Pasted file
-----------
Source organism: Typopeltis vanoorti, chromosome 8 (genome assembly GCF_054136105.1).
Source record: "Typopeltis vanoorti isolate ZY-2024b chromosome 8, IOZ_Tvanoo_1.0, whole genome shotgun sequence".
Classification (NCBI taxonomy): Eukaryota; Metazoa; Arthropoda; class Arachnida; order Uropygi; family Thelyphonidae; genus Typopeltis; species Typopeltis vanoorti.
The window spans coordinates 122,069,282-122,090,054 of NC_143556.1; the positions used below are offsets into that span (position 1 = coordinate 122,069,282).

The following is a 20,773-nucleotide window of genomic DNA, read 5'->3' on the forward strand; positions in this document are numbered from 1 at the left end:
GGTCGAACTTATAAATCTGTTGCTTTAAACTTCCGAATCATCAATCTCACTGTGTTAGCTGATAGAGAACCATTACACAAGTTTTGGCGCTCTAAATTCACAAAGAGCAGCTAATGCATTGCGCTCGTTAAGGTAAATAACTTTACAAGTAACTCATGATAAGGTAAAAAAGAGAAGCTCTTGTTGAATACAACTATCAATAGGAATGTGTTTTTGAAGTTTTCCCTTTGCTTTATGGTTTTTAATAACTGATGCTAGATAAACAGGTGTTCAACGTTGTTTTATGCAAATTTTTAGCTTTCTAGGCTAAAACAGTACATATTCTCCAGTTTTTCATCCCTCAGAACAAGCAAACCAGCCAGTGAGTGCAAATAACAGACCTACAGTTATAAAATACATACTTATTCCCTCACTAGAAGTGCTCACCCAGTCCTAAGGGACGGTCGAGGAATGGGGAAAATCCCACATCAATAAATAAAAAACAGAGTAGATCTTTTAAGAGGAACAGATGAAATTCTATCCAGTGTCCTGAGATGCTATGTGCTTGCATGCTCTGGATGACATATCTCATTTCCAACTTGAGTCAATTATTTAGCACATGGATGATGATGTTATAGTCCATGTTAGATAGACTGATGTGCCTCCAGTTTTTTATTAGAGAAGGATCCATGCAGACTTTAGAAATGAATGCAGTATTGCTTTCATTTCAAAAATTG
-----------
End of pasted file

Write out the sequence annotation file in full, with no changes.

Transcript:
Source organism: Typopeltis vanoorti, chromosome 8 (genome assembly GCF_054136105.1).
Source record: "Typopeltis vanoorti isolate ZY-2024b chromosome 8, IOZ_Tvanoo_1.0, whole genome shotgun sequence".
Classification (NCBI taxonomy): Eukaryota; Metazoa; Arthropoda; class Arachnida; order Uropygi; family Thelyphonidae; genus Typopeltis; species Typopeltis vanoorti.
The window spans coordinates 122,069,282-122,090,054 of NC_143556.1; the positions used below are offsets into that span (position 1 = coordinate 122,069,282).

The following is a 20,773-nucleotide window of genomic DNA, read 5'->3' on the forward strand; positions in this document are numbered from 1 at the left end:
GGTCGAACTTATAAATCTGTTGCTTTAAACTTCCGAATCATCAATCTCACTGTGTTAGCTGATAGAGAACCATTACACAAGTTTTGGCGCTCTAAATTCACAAAGAGCAGCTAATGCATTGCGCTCGTTAAGGTAAATAACTTTACAAGTAACTCATGATAAGGTAAAAAAGAGAAGCTCTTGTTGAATACAACTATCAATAGGAATGTGTTTTTGAAGTTTTCCCTTTGCTTTATGGTTTTTAATAACTGATGCTAGATAAACAGGTGTTCAACGTTGTTTTATGCAAATTTTTAGCTTTCTAGGCTAAAACAGTACATATTCTCCAGTTTTTCATCCCTCAGAACAAGCAAACCAGCCAGTGAGTGCAAATAACAGACCTACAGTTATAAAATACATACTTATTCCCTCACTAGAAGTGCTCACCCAGTCCTAAGGGACGGTCGAGGAATGGGGAAAATCCCACATCAATAAATAAAAAACAGAGTAGATCTTTTAAGAGGAACAGATGAAATTCTATCCAGTGTCCTGAGATGCTATGTGCTTGCATGCTCTGGATGACATATCTCATTTCCAACTTGAGTCAATTATTTAGCACATGGATGATGATGTTATAGTCCATGTTAGATAGACTGATGTGCCTCCAGTTTTTTATTAGAGAAGGATCCATGCAGACTTTAGAAATGAATGCAGTATTGCTTTCATTTCAAAAATTG